Of course the boys stole the headlines with some jaw dropping trophies and brilliant hunting, but rest assured the dads got in on the action too, albeit with only a couple, it seems the boys won this contest hands down!
While the young guns were in the process of taking over the East Cape, we welcomed experienced hunters Don McNeely, Bill Perrine, and Craig Horan, on their first hunt with John X Safaris. All three hunters had previously been on safari with our good friends the Haldane’s in Mozambique, and were now after a number of specialized East Cape species.
Over the years we’ve refined the various hunts for our specialized East Cape species. This gives our hunters the options of either the classic walk and stalk, or the thrill of pursuing their quarry over hounds/terriers, or even baited. With so many species to choose from the hunting often varies on a daily basis, keeping both hunter and guide challenged at various levels of both skill and enjoyment.
On this particular safari we had all three hunters enjoy the thrill of hunting Caracal over hounds, together with the traditional long hikes glassing for game along our coastal belt and free range mountains of the Great Karoo. The guys endured some chilly conditions, but each team came out on top in the end.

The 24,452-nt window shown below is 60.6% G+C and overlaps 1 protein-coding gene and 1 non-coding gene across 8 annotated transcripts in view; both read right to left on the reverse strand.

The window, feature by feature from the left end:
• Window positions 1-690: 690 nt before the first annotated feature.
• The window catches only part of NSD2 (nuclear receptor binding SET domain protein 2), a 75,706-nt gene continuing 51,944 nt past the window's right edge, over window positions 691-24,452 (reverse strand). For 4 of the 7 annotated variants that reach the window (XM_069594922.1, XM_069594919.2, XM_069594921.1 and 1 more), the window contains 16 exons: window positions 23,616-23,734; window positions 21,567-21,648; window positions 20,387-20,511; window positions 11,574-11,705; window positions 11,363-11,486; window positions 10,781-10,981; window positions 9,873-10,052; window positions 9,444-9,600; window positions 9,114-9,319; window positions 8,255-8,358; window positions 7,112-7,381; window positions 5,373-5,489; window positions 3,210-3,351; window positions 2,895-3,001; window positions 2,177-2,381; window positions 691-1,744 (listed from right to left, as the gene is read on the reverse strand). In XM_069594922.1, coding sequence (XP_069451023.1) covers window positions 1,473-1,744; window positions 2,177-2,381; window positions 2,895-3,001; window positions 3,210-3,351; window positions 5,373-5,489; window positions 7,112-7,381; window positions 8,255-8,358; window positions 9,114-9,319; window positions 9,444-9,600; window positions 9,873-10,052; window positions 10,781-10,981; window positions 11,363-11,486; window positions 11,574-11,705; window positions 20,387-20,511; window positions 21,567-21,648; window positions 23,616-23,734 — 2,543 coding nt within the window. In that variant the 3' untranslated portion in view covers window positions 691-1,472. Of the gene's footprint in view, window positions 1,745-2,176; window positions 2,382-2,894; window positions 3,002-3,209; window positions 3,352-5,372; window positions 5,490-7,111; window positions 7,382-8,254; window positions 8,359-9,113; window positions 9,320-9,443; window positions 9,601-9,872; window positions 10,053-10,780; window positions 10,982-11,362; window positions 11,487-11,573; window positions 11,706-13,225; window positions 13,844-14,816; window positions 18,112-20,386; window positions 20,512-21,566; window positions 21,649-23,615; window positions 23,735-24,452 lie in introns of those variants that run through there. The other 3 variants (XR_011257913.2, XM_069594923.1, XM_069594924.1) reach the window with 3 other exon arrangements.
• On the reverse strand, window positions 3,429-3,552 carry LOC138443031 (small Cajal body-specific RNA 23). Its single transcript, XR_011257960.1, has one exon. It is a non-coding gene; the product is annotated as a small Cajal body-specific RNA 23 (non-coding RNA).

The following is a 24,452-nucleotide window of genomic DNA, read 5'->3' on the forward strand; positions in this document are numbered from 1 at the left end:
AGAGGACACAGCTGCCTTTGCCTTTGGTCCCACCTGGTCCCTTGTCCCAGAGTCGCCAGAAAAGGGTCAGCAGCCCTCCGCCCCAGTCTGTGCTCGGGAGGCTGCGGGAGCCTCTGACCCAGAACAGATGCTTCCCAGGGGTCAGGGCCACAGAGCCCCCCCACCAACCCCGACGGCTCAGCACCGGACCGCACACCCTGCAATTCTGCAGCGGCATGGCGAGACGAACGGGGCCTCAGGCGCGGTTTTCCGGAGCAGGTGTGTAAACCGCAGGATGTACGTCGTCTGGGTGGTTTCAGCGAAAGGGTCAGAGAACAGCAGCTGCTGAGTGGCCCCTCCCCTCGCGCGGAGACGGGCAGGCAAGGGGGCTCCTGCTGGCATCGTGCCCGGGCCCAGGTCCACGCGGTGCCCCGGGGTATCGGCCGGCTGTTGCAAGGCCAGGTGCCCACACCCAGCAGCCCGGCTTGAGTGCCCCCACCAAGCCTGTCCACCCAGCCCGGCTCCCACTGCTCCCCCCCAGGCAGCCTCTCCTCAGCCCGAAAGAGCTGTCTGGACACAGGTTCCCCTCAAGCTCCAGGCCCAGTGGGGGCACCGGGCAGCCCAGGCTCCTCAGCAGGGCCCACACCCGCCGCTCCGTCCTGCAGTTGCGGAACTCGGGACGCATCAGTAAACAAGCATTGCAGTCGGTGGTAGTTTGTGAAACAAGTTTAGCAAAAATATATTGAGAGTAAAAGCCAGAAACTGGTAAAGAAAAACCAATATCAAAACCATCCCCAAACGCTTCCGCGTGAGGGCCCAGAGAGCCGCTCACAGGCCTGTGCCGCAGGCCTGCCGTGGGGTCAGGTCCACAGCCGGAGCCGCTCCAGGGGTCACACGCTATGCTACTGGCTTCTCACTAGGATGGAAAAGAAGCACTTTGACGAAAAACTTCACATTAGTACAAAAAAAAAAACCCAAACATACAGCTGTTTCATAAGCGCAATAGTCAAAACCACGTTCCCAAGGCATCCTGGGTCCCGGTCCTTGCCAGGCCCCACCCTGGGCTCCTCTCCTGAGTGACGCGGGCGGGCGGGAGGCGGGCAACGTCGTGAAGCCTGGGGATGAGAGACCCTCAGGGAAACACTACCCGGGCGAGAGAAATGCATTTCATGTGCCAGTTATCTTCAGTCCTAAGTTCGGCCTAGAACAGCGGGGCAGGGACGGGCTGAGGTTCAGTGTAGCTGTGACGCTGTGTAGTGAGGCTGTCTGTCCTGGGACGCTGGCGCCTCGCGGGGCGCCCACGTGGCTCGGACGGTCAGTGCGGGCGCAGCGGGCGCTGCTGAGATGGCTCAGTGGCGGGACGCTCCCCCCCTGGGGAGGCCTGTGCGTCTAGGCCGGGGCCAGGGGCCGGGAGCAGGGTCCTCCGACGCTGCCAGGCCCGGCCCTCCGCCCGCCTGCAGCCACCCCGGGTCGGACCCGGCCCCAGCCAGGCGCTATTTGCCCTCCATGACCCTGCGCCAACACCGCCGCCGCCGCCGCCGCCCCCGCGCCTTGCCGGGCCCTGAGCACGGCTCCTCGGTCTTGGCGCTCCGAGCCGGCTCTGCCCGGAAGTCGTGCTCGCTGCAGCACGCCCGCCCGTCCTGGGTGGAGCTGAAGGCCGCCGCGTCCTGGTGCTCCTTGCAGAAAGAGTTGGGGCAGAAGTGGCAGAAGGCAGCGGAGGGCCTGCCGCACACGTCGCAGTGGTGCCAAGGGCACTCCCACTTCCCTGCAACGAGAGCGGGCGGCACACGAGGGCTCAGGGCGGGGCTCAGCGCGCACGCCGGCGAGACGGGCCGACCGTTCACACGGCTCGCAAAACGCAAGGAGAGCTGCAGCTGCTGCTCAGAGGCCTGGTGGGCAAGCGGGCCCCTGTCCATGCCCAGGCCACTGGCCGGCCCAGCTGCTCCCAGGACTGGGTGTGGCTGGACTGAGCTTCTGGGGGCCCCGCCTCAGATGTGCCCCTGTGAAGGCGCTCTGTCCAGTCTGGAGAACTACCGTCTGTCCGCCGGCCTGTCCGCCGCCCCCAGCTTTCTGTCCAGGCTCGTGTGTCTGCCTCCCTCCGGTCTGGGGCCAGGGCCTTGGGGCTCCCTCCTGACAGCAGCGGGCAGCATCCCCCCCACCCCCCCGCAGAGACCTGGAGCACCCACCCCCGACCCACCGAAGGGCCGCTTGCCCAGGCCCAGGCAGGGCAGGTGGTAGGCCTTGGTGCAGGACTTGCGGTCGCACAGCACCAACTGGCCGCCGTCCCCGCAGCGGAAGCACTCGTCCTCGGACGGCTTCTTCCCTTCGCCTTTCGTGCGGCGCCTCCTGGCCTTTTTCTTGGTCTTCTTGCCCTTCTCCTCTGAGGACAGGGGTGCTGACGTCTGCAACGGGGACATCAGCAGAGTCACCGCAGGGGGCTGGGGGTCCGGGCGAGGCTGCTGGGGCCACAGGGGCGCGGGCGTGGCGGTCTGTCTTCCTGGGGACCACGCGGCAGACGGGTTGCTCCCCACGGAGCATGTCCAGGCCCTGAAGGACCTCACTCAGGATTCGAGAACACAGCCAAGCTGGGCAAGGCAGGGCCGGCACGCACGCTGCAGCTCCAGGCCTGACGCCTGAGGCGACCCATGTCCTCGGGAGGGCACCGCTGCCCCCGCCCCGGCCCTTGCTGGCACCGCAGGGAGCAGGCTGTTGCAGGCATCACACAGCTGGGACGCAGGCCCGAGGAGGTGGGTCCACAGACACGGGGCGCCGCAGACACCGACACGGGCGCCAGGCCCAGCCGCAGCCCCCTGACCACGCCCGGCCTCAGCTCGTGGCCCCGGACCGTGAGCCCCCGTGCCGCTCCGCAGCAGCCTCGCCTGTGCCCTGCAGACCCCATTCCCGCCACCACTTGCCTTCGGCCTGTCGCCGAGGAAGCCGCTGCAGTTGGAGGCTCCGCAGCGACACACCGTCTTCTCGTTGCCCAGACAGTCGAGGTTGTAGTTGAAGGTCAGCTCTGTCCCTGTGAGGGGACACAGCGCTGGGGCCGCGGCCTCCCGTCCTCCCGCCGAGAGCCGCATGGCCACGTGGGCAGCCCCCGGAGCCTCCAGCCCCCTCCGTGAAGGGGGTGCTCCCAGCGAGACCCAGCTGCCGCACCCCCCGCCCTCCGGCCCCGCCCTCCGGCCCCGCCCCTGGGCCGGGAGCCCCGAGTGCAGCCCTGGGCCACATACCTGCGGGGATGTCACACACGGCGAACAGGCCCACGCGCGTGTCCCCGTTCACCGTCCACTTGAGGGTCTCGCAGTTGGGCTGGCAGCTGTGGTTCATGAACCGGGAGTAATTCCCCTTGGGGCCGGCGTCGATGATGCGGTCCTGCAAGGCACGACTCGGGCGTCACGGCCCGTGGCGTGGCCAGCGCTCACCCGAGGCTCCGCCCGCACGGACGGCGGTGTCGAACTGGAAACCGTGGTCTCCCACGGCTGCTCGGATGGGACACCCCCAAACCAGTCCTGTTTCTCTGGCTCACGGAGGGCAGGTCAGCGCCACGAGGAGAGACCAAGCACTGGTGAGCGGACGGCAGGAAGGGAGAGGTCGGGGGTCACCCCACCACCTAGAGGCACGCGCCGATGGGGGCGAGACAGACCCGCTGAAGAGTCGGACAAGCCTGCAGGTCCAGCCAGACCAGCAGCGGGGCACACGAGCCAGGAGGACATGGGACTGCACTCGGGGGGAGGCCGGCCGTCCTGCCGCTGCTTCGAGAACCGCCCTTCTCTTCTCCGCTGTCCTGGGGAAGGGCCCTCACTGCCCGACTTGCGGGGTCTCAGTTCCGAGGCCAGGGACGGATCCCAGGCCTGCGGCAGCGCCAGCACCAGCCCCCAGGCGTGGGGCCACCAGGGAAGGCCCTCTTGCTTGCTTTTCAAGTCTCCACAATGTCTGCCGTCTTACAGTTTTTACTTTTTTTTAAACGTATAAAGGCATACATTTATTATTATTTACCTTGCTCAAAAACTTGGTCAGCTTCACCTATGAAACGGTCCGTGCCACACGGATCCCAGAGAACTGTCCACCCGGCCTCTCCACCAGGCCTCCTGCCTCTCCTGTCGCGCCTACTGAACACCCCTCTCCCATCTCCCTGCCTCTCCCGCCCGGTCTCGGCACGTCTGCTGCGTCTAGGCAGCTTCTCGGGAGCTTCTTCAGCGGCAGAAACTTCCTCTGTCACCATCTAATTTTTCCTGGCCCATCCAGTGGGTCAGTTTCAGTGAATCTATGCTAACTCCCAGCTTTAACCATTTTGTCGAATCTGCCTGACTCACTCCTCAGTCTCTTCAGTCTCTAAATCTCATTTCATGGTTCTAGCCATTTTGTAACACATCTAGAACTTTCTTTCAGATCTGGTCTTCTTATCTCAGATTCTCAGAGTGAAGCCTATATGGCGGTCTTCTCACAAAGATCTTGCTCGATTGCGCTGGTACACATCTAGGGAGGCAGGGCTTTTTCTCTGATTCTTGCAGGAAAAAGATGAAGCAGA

To Craig and Greg, Bill and Mike, and Don and Rusty – congrats gentleman it’s a fine collection of trophies to accompany your many great memories.
While each hunt requires a certain amount of effort, time, and skill, to achieve the desired success, some hunts just require so MUCH MORE dedication. For Professional Hunter, Rusty, and hunter, Don McNeely, it meant 22 hours of dedication and patience in a Blue Duiker blind.
With a happy crew of hunters heading back to the US, it was time to welcome Cole Taggart to camp. Looking at Cole’s selection of trophies one could be forgiven for being slightly jealous of his East Cape Kudu, Gemsbuck, Springbuck, and… and… and all of them! But receiving a mail from Cole upon his return home, best summed up his experience…“Carl I don’t know where to even begin. Your operation is heads above the rest. You have some of the most friendly and down to earth staff and PH’s I’ve ever met. Everything is top of the line and absolutely amazing. It was refreshing to see an operation with such a focus on every aspect of the hunt. Rusty was the most down to earth likeable PH I could have asked for. His focus on the hunt and pursuing old mature trophies was after my own heart. No matter how many animals I was able to take didn’t matter. The hunt and each animal individually was worth the trip. I will be back in 2016 or 2017! Thank you again Carl for making a lifelong dream come true. Cole Taggart”